This is a long outstanding project – a UFO (unfinished object) in quilting lingo – finished!
This 100″x110″ quilt is made up entirely from scraps of muslin and cambric left over from sewing my salwar-kameezes. Other than, of course, the border, for which I bought fabric separately. Most of these are hand-block prints; there are a couple which are hand-woven fabric and one which is hand-embroidered too!
I used only leftover scraps from sewing my dresses (salwar-kameezes) to make this quilt – other than the border.
This was an easy one to piece. I arranged and cut the squares, stacked them up row wise and cut across them, using a cardboard template. I don’t exactly remember what I did ( it was five years ago!), but it involved slipping a piece from the top of one row to the row immediately below it…I must dig out that method and share it, perhaps!
The ‘stack and whack’ method was used to cut the pieces.
To quilt the blocks, I first used a cardboard template to draw the semi circles. This did not work very well, because this is such a huge quilt! By the time I would get to the blocks, the lines would get rubbed off! I finally held the cardboard template down in place and quilted around it! This seemed to be much easier than the hours it took to draw and re-draw the semi-circles.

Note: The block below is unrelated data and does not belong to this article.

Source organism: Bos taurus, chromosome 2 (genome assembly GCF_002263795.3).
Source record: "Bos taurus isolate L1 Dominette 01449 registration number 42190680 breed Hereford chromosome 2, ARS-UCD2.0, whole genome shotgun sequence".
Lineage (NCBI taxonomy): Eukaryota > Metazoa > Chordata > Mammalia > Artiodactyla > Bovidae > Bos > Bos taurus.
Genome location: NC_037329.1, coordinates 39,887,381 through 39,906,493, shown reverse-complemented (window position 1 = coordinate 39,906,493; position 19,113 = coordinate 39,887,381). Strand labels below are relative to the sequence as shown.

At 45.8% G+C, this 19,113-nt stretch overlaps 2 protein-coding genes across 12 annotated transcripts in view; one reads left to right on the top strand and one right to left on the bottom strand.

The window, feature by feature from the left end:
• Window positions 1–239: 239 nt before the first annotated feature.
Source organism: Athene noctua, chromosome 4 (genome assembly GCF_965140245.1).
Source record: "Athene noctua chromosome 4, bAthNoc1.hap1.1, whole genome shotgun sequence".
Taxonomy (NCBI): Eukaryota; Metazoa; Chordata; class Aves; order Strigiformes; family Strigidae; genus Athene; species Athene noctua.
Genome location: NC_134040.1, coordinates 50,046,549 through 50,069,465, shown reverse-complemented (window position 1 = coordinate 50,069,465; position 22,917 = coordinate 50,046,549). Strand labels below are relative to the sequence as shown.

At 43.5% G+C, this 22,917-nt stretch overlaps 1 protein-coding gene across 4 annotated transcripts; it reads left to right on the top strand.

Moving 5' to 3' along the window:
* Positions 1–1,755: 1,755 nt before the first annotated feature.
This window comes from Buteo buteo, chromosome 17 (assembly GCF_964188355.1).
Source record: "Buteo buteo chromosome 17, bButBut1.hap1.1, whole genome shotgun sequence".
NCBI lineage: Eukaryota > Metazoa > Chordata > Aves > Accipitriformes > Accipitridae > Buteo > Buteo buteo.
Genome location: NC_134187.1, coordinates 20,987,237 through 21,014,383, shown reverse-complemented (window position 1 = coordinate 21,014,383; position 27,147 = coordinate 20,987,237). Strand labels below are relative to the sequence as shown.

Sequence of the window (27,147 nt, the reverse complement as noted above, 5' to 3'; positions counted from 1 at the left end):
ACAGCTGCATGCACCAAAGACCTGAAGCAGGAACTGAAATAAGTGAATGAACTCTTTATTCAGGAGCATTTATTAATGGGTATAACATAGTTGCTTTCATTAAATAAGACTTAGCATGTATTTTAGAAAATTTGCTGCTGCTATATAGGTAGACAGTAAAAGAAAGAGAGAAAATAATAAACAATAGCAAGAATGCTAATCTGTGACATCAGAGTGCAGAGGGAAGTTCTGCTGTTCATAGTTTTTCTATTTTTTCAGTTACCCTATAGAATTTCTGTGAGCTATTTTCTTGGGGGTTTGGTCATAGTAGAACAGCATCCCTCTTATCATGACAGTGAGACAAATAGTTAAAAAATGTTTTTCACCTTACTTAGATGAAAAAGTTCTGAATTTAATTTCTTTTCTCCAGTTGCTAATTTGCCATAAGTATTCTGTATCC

Made a thin cardboard template and sewed around it to get those perfect semi-circles.
One thing good that I learnt from this quilt was that I can stipple! Other important learnings were:
1. Use only good quality thread. The amount of money you spend on it quite offsets the amount of time you need to deal with thread breakages and tension problems!
2. Deal with a thread breakage right then and there, burying off the offending threads before you bring up the new thread. Otherwise you face the prospect of having to deal with tangled threads. This is really the case where ‘a rip in time saves nine’!
3. I keep forgetting this, but when the machine starts behaving strangely or the thread tension starts going off, do check to see if the bobbin is running out of thread! Does it happen to you also that the lower thread tension needs easing just before the thread runs out? The bobbin thread sensor on my machine has gone off and I have had to do a lot of ripping because of this.
4. Never again such a huge quilt on my little Hasina! I will stick to quilt-as -you-go, wherever possible!
I can stipple now!
After I ‘finished’ the quilt, I discovered unquilted portions, which I am not in a hurry to amend. I had also started quilting between the ‘petals’ of the 4-petaled ‘flower’, but I got bored! I had decided I would rip out those portions, but again, I am not doing that.
Oh, I forgot to mention the binding! I did not have enough of any one fabric for the binding and was undecided which colour it should be! So, I made scrap binding joining all the scraps of teal and blue fabrics used in the quilt. I cut them into 2.5″ wide strips, joined them and cut them diagonally to get this!
The scrappy bias binding !
The binding – took a long time to make, but worth it?
So here is my dancing magic squares quilt, the first quilt that I am going to keep all for myself!